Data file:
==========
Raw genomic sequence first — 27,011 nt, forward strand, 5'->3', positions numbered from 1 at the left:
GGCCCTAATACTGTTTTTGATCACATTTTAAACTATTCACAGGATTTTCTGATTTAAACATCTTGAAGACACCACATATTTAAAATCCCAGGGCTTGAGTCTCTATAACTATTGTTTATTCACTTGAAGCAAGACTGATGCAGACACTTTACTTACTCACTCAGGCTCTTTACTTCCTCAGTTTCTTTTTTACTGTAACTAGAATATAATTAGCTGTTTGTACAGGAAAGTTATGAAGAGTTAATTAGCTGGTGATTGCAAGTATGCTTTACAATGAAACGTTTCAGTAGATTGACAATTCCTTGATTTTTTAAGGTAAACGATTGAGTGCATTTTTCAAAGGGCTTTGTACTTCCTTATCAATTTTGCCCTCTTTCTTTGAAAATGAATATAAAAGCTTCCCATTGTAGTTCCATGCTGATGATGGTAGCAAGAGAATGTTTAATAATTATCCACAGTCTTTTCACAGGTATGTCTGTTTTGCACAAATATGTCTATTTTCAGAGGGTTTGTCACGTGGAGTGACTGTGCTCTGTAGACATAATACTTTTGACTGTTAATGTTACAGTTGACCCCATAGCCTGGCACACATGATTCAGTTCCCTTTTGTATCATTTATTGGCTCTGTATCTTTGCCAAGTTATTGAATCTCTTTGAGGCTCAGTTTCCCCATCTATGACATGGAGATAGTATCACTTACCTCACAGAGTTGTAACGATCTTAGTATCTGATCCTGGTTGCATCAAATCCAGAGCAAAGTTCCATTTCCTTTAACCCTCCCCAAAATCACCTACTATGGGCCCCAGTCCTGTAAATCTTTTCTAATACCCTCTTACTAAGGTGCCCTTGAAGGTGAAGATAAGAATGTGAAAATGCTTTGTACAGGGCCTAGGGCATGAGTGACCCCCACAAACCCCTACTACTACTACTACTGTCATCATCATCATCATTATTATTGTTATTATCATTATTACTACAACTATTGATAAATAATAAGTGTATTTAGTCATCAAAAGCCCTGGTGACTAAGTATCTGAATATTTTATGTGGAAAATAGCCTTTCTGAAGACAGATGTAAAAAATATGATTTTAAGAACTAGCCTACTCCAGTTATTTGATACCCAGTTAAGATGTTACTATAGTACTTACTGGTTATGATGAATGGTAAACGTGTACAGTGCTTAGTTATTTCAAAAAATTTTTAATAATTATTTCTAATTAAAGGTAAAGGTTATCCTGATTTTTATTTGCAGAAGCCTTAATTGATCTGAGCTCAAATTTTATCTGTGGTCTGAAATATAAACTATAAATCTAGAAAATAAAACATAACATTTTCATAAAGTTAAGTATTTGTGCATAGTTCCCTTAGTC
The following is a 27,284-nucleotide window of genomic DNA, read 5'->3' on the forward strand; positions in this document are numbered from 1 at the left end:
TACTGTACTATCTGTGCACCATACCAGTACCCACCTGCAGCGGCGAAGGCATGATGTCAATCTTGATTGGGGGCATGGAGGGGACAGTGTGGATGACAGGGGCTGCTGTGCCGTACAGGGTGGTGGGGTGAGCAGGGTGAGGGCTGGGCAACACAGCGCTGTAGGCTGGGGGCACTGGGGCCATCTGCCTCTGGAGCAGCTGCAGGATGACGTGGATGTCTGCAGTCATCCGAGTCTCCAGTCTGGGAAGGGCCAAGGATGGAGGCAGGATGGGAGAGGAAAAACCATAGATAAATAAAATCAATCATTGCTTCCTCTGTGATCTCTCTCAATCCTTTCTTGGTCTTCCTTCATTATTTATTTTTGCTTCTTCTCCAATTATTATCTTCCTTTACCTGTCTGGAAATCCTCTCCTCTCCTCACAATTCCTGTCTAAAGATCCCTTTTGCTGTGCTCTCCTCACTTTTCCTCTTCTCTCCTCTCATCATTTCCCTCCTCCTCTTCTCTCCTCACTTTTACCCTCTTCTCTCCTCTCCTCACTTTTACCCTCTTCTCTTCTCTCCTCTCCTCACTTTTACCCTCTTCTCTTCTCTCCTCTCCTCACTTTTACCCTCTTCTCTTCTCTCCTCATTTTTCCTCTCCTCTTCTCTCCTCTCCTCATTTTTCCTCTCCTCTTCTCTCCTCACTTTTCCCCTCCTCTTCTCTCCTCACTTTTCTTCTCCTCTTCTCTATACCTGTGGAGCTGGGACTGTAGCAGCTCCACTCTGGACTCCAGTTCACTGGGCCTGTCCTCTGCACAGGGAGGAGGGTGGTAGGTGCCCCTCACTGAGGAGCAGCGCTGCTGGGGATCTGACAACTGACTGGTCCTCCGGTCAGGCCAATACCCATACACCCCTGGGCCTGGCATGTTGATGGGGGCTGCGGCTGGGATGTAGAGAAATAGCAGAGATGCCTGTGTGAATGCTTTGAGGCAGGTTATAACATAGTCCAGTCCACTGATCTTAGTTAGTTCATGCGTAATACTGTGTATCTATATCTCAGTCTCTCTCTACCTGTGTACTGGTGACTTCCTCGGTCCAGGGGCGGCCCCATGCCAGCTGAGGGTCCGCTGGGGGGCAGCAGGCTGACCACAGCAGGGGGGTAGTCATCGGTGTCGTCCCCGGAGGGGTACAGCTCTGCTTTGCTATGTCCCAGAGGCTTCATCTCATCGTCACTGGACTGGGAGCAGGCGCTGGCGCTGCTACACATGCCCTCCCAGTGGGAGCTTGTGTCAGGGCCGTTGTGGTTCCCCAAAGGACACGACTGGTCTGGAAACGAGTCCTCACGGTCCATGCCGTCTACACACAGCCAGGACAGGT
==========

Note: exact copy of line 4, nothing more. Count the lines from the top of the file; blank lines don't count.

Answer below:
TACTGTACTATCTGTGCACCATACCAGTACCCACCTGCAGCGGCGAAGGCATGATGTCAATCTTGATTGGGGGCATGGAGGGGACAGTGTGGATGACAGGGGCTGCTGTGCCGTACAGGGTGGTGGGGTGAGCAGGGTGAGGGCTGGGCAACACAGCGCTGTAGGCTGGGGGCACTGGGGCCATCTGCCTCTGGAGCAGCTGCAGGATGACGTGGATGTCTGCAGTCATCCGAGTCTCCAGTCTGGGAAGGGCCAAGGATGGAGGCAGGATGGGAGAGGAAAAACCATAGATAAATAAAATCAATCATTGCTTCCTCTGTGATCTCTCTCAATCCTTTCTTGGTCTTCCTTCATTATTTATTTTTGCTTCTTCTCCAATTATTATCTTCCTTTACCTGTCTGGAAATCCTCTCCTCTCCTCACAATTCCTGTCTAAAGATCCCTTTTGCTGTGCTCTCCTCACTTTTCCTCTTCTCTCCTCTCATCATTTCCCTCCTCCTCTTCTCTCCTCACTTTTACCCTCTTCTCTCCTCTCCTCACTTTTACCCTCTTCTCTTCTCTCCTCTCCTCACTTTTACCCTCTTCTCTTCTCTCCTCTCCTCACTTTTACCCTCTTCTCTTCTCTCCTCATTTTTCCTCTCCTCTTCTCTCCTCTCCTCATTTTTCCTCTCCTCTTCTCTCCTCACTTTTCCCCTCCTCTTCTCTCCTCACTTTTCTTCTCCTCTTCTCTATACCTGTGGAGCTGGGACTGTAGCAGCTCCACTCTGGACTCCAGTTCACTGGGCCTGTCCTCTGCACAGGGAGGAGGGTGGTAGGTGCCCCTCACTGAGGAGCAGCGCTGCTGGGGATCTGACAACTGACTGGTCCTCCGGTCAGGCCAATACCCATACACCCCTGGGCCTGGCATGTTGATGGGGGCTGCGGCTGGGATGTAGAGAAATAGCAGAGATGCCTGTGTGAATGCTTTGAGGCAGGTTATAACATAGTCCAGTCCACTGATCTTAGTTAGTTCATGCGTAATACTGTGTATCTATATCTCAGTCTCTCTCTACCTGTGTACTGGTGACTTCCTCGGTCCAGGGGCGGCCCCATGCCAGCTGAGGGTCCGCTGGGGGGCAGCAGGCTGACCACAGCAGGGGGGTAGTCATCGGTGTCGTCCCCGGAGGGGTACAGCTCTGCTTTGCTATGTCCCAGAGGCTTCATCTCATCGTCACTGGACTGGGAGCAGGCGCTGGCGCTGCTACACATGCCCTCCCAGTGGGAGCTTGTGTCAGGGCCGTTGTGGTTCCCCAAAGGACACGACTGGTCTGGAAACGAGTCCTCACGGTCCATGCCGTCTACACACAGCCAGGACAGGT